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Why Israel should expand work permits for Palestinians

In order to end the situation where Palestinians pay thousands of shekels to obtain work permits in an illegal manner, Israel should expand the number of permits and offer job seekers some hope.
Palestinian workers wait to cross the Israeli-controlled Al-Jalama checkpoint as they head to work in Israel, near Jenin in the Israeli-occupied West Bank May 2, 2019. REUTERS/Raneen Sawafta - RC1A7B3BA450

Blue and White party leader Benny Gantz may be aware of the problem of phony work permits for Palestinians from his many long years of service in the Israel Defense Forces (IDF). Or maybe he isn’t. Still, he was given a mandate Oct. 23 to try to form a new government. Should he succeed and become the next prime minister, he should dive right into this issue. It won’t be too hard for him to make the necessary changes, which would benefit all parties. He would have to do it with the same urgency that he would have to declare the Hilltop Youth to be a terrorist organization. The Hilltop Youth, a group of violent settlers active in the West Bank, not only harm the Palestinians, their mosques, and their olive groves, but also the IDF, which the group regards as jackbooted occupiers.

The issue of these illegal permits to work in Israel was raised by the Palestinian government when it met in Ramallah at the beginning of October. The problem was presented in all its severity at the meeting, chaired by Prime Minister Mohammad Shtayyeh. The entire process is completely illegal as far as the Palestinians are concerned, but it is equally illegal from the Israeli side of things.

This is the situation. There are tens of thousands of Palestinian residents of the Palestinian Authority who are employed in Israel. The majority of them work in construction, while others work in the hospitality industry, agriculture and other areas. In order for them to work in Israel, they must be approved by the Israeli security forces and have a permit that designates their employer. But not every Israeli employer can ask for a Palestinian worker. There are caps in place in all of the major areas of employment, and it is only after the Ministry of the Interior confirms, or at least concludes, that there are no Israeli workers willing to work in certain jobs that officials will approve permits for a set number of workers. Most of these caps do get filled. Employers send their requests to the Palestinian Ministry of Labor, and the Palestinian Authority distributes the permits to Palestinian workers, who come to Israel and work for the specific employers who requested laborers.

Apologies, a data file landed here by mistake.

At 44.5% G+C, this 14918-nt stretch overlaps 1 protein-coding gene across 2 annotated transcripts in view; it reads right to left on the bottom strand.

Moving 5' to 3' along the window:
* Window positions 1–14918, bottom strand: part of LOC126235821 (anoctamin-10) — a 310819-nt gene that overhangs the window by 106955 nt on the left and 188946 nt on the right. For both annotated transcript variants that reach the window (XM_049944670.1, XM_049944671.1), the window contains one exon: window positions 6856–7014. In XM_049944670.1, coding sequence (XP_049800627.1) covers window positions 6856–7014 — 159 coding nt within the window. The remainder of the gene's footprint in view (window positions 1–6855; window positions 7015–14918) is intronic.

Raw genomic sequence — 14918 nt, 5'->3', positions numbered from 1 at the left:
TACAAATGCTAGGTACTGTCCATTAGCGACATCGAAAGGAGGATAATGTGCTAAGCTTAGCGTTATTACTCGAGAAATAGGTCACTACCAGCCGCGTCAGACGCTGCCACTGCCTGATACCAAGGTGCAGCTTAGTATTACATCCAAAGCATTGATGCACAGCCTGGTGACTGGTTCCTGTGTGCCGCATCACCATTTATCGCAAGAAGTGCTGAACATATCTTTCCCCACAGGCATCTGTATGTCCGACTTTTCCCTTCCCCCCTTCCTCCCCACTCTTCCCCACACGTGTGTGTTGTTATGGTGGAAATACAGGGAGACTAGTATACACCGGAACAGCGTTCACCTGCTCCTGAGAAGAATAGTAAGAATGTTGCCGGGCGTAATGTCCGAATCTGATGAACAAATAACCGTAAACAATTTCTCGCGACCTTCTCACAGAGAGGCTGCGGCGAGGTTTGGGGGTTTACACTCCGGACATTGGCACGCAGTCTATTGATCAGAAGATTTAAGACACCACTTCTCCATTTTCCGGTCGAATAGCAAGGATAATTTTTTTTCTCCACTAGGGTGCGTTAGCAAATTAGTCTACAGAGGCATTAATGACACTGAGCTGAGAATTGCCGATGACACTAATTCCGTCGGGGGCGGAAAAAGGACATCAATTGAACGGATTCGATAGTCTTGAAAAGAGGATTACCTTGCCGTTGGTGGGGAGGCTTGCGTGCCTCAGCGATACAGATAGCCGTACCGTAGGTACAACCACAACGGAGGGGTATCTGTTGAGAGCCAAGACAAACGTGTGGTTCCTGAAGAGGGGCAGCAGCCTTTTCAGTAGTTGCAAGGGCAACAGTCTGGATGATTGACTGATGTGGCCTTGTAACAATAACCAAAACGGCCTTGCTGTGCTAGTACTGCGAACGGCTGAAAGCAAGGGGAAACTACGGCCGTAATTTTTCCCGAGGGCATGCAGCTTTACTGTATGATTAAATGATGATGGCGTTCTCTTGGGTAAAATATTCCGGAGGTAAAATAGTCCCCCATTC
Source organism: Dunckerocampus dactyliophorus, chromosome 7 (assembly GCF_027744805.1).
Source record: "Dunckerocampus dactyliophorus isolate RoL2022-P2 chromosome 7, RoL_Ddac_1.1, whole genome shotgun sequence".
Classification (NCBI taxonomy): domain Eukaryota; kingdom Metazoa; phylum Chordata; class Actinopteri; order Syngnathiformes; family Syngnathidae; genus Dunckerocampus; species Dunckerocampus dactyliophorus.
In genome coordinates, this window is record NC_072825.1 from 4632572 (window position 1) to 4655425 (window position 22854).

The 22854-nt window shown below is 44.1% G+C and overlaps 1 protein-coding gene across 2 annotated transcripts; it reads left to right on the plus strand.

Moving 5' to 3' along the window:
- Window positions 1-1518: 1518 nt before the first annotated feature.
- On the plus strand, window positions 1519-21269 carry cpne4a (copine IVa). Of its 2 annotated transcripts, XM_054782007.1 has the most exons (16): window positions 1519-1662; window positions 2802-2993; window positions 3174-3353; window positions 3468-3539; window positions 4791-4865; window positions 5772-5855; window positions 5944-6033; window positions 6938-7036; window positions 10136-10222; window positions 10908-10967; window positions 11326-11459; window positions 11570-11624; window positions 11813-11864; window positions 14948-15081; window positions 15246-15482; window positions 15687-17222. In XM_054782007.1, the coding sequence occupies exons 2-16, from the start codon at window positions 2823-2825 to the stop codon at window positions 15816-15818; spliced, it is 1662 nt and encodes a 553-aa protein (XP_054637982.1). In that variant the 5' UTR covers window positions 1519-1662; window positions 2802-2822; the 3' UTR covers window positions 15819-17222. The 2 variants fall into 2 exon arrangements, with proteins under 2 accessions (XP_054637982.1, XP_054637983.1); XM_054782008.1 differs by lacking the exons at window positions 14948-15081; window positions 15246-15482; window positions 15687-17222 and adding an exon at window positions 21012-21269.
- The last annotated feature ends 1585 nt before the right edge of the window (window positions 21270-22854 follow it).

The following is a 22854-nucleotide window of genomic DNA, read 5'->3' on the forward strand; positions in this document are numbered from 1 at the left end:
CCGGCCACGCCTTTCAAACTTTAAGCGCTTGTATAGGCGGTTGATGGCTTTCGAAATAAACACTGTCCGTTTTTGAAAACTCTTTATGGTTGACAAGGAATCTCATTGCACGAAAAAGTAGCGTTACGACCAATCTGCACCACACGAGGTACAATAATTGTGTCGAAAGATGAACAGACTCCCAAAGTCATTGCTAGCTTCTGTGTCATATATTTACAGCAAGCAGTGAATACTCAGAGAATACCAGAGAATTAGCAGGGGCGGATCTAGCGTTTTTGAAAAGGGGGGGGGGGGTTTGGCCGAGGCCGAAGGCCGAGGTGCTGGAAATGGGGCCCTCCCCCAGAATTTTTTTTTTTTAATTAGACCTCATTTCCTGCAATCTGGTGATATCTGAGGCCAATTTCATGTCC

But that is just part of the story. There are many more Palestinian laborers than permits. Thus, a black market had stepped in to benefit three parties: Israeli employers, Palestinian intermediaries and bureaucrats working for the Palestinian Authority.

A study of the issue released Sept. 25 by the Research Division of the Bank of Israel paints a grim picture that is simultaneously severe and jaw-dropping. About a third of Palestinians working in Israel pay an average of 2,000 shekels [$565] per month for phony permits allowing them to work in Israel. The sum is paid at the beginning of each month, regardless of whether the worker is employed throughout the entire month or not. Many of these workers return home with a monthly income amounting to a few hundred shekels only, because most of the money that they do earn is used to purchase the monthly permit. When the territories are under closure, and it is impossible to move between them and Israel, the cost of such a permit could actually exceed a laborer’s monthly income.